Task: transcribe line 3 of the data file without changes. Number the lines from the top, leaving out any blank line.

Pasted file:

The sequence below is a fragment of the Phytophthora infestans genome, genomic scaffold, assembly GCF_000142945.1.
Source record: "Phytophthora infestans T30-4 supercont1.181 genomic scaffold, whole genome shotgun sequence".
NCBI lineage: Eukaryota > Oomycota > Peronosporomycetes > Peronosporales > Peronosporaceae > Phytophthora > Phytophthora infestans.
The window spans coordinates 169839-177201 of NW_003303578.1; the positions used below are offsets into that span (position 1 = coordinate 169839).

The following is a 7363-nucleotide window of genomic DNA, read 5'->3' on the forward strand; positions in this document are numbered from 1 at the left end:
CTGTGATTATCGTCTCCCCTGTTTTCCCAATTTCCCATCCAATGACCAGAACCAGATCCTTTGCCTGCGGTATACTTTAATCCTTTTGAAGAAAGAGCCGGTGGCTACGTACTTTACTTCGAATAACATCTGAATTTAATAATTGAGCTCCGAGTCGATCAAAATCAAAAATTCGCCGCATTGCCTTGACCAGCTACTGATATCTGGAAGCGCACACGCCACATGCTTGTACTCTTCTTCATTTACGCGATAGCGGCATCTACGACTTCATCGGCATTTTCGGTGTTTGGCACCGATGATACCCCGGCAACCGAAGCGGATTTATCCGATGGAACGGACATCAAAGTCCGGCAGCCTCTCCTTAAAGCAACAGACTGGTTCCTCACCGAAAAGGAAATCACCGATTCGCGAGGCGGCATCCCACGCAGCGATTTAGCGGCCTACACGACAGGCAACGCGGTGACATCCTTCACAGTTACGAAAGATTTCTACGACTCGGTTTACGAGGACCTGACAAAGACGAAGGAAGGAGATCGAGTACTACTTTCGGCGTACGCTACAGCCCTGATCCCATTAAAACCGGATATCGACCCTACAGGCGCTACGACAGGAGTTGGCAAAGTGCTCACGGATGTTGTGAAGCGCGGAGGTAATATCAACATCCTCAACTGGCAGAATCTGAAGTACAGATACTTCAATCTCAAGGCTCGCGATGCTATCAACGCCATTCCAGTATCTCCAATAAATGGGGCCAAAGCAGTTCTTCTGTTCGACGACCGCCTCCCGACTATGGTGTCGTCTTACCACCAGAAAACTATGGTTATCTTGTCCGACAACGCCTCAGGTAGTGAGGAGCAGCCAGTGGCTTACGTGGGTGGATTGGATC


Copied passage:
NCBI lineage: Eukaryota > Oomycota > Peronosporomycetes > Peronosporales > Peronosporaceae > Phytophthora > Phytophthora infestans.